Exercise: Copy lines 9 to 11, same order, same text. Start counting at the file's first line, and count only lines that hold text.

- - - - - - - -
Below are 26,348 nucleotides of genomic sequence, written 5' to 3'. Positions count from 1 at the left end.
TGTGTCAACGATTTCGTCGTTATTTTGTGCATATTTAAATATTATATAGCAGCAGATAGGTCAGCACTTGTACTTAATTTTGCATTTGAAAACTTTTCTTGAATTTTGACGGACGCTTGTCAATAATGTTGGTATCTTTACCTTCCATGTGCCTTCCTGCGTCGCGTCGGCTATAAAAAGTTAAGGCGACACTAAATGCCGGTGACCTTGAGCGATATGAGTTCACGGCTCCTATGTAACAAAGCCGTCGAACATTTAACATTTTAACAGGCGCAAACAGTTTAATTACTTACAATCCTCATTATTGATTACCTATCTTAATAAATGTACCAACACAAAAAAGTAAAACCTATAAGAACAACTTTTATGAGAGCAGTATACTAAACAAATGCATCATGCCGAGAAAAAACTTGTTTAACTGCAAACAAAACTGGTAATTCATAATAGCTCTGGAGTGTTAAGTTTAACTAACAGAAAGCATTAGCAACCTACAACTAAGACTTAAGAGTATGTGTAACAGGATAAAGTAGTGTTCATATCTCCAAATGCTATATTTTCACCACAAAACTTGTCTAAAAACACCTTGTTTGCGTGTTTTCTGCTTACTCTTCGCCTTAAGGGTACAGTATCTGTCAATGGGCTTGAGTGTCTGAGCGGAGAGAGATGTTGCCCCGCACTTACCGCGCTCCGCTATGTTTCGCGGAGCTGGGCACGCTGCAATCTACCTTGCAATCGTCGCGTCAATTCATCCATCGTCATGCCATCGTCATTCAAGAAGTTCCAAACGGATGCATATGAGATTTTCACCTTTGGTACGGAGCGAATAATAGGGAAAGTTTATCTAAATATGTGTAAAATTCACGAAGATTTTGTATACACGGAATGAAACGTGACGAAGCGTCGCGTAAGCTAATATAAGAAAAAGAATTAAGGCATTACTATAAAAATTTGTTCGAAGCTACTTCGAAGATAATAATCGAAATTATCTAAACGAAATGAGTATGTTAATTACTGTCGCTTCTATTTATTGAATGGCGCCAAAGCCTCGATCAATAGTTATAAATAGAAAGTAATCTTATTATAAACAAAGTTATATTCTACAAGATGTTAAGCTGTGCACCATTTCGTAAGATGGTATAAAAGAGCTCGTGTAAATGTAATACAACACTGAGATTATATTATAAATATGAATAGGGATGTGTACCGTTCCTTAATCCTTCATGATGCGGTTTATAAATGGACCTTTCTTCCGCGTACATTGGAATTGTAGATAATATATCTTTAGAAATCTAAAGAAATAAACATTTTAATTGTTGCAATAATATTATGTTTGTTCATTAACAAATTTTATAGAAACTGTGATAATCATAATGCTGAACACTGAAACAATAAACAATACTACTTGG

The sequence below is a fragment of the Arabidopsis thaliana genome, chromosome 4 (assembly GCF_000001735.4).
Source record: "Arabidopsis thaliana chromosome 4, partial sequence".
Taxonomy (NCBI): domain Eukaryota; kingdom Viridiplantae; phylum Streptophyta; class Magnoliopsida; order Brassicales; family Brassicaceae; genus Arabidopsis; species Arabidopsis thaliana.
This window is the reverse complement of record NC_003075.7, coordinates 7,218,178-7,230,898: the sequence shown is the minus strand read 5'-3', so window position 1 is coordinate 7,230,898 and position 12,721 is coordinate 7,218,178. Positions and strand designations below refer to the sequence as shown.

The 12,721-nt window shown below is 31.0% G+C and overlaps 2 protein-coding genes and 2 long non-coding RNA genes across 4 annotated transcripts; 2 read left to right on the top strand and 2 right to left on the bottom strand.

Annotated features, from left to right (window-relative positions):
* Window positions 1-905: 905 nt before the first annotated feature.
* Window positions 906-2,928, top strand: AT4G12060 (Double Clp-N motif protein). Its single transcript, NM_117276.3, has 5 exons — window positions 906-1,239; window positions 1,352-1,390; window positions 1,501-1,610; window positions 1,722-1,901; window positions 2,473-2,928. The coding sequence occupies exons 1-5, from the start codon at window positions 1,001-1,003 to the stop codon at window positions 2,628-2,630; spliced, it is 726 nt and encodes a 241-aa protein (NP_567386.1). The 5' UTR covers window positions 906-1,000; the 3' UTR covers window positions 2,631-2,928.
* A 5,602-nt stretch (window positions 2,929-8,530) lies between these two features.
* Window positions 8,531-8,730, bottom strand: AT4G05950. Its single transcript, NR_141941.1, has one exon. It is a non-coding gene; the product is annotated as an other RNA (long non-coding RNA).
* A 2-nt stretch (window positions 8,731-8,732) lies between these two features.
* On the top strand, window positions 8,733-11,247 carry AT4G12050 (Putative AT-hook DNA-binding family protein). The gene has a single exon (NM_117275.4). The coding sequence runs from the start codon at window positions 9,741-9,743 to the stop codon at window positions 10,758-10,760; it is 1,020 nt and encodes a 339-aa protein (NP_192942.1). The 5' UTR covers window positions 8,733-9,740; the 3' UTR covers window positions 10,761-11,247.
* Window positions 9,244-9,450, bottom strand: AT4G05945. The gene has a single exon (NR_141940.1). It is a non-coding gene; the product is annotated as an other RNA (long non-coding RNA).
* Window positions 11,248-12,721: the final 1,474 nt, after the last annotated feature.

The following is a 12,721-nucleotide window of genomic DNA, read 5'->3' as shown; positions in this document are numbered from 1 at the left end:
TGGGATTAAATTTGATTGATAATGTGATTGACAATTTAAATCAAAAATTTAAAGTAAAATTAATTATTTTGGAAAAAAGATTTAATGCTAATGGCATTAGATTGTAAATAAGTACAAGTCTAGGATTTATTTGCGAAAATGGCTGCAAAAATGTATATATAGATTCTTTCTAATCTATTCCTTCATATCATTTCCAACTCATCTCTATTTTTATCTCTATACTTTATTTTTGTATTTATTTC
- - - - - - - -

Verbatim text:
* Window positions 1-905: 905 nt before the first annotated feature.
* Window positions 906-2,928, top strand: AT4G12060 (Double Clp-N motif protein). Its single transcript, NM_117276.3, has 5 exons — window positions 906-1,239; window positions 1,352-1,390; window positions 1,501-1,610; window positions 1,722-1,901; window positions 2,473-2,928. The coding sequence occupies exons 1-5, from the start codon at window positions 1,001-1,003 to the stop codon at window positions 2,628-2,630; spliced, it is 726 nt and encodes a 241-aa protein (NP_567386.1). The 5' UTR covers window positions 906-1,000; the 3' UTR covers window positions 2,631-2,928.
* A 5,602-nt stretch (window positions 2,929-8,530) lies between these two features.